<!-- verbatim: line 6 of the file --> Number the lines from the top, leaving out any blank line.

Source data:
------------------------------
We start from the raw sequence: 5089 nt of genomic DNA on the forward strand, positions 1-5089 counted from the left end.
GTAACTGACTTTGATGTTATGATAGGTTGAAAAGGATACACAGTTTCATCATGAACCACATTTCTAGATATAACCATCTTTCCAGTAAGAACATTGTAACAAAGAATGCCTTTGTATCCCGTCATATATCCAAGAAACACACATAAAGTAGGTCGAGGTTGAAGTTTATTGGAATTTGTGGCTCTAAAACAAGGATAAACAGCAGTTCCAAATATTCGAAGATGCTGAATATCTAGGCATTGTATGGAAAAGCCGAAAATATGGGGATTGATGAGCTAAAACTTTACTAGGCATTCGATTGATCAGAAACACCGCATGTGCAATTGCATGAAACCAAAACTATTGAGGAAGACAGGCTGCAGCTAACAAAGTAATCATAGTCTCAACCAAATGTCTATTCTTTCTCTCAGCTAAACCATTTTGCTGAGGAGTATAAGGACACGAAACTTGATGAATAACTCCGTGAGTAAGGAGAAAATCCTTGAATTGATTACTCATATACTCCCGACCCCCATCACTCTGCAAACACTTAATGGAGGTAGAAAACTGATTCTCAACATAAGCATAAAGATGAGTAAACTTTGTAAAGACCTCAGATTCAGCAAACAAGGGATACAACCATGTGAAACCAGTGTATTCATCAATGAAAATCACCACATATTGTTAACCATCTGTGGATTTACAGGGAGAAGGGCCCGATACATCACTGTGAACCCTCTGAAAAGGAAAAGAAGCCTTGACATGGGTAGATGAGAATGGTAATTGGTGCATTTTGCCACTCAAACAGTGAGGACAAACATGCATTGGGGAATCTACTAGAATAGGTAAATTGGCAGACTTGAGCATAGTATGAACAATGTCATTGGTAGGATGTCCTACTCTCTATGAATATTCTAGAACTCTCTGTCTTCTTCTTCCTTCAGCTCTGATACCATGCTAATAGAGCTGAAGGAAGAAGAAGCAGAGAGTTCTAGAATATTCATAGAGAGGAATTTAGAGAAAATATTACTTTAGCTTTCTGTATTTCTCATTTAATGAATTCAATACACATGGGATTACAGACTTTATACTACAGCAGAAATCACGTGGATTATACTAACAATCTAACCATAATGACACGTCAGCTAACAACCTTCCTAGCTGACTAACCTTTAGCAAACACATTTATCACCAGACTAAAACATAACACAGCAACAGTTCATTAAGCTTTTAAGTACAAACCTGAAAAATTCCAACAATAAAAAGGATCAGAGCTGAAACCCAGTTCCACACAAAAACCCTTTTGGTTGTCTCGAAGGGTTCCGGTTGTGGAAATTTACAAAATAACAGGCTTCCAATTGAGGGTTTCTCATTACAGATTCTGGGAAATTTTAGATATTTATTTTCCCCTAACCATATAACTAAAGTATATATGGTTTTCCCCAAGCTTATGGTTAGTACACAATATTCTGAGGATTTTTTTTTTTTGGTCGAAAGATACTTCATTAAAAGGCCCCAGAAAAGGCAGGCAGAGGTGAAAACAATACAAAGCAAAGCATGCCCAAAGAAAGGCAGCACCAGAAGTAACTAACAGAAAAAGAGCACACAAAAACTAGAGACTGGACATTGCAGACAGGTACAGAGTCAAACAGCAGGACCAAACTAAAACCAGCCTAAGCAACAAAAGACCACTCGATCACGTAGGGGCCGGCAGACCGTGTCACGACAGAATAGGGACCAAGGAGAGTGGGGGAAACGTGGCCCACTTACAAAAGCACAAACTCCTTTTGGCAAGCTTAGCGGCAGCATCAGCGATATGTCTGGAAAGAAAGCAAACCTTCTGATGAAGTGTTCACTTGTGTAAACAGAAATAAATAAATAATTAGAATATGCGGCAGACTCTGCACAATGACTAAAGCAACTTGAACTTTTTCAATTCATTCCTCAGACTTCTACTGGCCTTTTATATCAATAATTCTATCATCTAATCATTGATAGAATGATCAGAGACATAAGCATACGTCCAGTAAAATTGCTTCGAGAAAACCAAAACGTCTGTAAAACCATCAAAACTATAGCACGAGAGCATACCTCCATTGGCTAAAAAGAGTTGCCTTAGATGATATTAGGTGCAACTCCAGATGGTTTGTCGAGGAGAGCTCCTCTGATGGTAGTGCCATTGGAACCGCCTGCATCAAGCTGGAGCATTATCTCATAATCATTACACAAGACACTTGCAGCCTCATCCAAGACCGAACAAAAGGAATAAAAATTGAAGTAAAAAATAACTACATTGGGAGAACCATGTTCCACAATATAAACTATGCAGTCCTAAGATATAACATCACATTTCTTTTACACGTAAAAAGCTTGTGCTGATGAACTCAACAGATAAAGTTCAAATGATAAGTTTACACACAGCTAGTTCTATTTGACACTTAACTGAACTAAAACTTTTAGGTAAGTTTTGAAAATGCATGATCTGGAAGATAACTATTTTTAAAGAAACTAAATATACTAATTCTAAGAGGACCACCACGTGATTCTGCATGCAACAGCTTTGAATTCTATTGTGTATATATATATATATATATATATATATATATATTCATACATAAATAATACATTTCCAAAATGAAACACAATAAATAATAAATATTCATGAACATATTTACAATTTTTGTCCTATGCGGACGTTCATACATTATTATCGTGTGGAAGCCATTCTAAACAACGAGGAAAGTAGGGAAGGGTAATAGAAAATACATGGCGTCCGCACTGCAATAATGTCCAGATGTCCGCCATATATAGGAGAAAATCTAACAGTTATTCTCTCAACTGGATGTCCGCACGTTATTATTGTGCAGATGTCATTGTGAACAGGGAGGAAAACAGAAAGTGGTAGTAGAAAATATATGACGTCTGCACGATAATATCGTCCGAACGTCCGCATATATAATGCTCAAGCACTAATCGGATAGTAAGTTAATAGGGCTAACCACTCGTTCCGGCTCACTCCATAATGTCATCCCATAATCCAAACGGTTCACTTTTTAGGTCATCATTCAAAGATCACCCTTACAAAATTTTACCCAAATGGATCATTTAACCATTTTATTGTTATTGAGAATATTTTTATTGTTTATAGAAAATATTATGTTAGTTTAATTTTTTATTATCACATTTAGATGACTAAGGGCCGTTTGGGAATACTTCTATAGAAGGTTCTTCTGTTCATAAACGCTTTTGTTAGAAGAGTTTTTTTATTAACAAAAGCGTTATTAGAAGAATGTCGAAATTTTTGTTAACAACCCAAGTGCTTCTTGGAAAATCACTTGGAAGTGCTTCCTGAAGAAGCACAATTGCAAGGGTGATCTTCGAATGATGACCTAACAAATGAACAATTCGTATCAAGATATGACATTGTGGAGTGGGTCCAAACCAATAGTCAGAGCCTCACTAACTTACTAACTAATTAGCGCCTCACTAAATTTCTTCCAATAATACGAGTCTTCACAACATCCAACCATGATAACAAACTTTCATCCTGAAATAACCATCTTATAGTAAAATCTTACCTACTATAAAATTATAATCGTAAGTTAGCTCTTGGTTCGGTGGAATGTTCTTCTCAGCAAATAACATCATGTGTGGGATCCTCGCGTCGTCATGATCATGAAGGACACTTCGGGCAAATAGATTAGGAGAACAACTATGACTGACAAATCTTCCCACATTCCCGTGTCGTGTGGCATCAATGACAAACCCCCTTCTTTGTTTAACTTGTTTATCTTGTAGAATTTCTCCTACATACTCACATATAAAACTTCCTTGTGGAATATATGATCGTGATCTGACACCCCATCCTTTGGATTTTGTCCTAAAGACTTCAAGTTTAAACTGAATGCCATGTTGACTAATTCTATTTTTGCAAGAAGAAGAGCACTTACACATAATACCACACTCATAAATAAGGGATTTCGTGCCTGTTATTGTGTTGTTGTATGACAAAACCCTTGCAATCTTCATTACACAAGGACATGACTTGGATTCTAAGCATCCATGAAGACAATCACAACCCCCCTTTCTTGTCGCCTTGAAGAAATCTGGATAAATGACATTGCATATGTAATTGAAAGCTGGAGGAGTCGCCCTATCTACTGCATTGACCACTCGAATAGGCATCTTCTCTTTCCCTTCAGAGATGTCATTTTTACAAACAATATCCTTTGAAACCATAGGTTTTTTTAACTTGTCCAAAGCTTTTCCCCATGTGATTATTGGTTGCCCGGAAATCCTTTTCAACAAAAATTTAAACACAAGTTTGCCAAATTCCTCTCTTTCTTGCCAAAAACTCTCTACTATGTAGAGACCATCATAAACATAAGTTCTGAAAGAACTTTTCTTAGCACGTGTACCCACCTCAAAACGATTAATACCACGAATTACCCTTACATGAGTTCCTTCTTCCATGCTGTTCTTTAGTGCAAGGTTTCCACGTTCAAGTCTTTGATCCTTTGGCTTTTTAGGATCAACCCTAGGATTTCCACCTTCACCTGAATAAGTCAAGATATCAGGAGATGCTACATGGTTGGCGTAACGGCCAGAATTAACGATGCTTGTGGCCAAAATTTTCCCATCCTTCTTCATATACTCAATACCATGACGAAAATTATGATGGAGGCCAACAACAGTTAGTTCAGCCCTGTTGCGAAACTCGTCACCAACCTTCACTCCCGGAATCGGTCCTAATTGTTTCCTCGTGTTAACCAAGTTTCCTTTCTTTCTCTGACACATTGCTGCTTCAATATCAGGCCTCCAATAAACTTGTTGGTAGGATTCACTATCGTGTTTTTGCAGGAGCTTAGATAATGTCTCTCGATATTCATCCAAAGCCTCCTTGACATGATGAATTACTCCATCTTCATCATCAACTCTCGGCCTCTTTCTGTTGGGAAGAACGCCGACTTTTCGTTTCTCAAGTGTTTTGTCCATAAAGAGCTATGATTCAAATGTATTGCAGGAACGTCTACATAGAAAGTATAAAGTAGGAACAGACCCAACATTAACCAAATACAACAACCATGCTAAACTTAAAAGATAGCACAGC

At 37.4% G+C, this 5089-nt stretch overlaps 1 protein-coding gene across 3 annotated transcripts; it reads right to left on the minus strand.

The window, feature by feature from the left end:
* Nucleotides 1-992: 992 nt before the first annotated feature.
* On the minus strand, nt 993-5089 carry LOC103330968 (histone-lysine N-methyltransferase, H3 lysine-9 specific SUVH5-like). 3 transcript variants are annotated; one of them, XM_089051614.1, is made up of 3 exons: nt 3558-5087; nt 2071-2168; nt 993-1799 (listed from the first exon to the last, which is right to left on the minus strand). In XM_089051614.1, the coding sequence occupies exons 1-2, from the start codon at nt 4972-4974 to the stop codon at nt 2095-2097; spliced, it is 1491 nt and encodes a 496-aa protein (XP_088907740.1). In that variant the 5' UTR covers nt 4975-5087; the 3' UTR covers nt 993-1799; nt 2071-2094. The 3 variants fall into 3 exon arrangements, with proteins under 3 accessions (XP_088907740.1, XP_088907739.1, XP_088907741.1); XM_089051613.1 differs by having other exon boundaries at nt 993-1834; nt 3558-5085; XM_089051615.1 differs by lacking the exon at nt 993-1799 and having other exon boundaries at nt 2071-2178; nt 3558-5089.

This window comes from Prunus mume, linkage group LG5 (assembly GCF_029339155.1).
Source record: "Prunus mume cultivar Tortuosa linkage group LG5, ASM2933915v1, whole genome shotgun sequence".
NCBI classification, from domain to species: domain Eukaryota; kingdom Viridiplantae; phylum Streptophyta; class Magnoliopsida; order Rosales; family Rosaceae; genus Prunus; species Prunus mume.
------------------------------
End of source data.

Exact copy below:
* On the minus strand, nt 993-5089 carry LOC103330968 (histone-lysine N-methyltransferase, H3 lysine-9 specific SUVH5-like). 3 transcript variants are annotated; one of them, XM_089051614.1, is made up of 3 exons: nt 3558-5087; nt 2071-2168; nt 993-1799 (listed from the first exon to the last, which is right to left on the minus strand). In XM_089051614.1, the coding sequence occupies exons 1-2, from the start codon at nt 4972-4974 to the stop codon at nt 2095-2097; spliced, it is 1491 nt and encodes a 496-aa protein (XP_088907740.1). In that variant the 5' UTR covers nt 4975-5087; the 3' UTR covers nt 993-1799; nt 2071-2094. The 3 variants fall into 3 exon arrangements, with proteins under 3 accessions (XP_088907740.1, XP_088907739.1, XP_088907741.1); XM_089051613.1 differs by having other exon boundaries at nt 993-1834; nt 3558-5085; XM_089051615.1 differs by lacking the exon at nt 993-1799 and having other exon boundaries at nt 2071-2178; nt 3558-5089.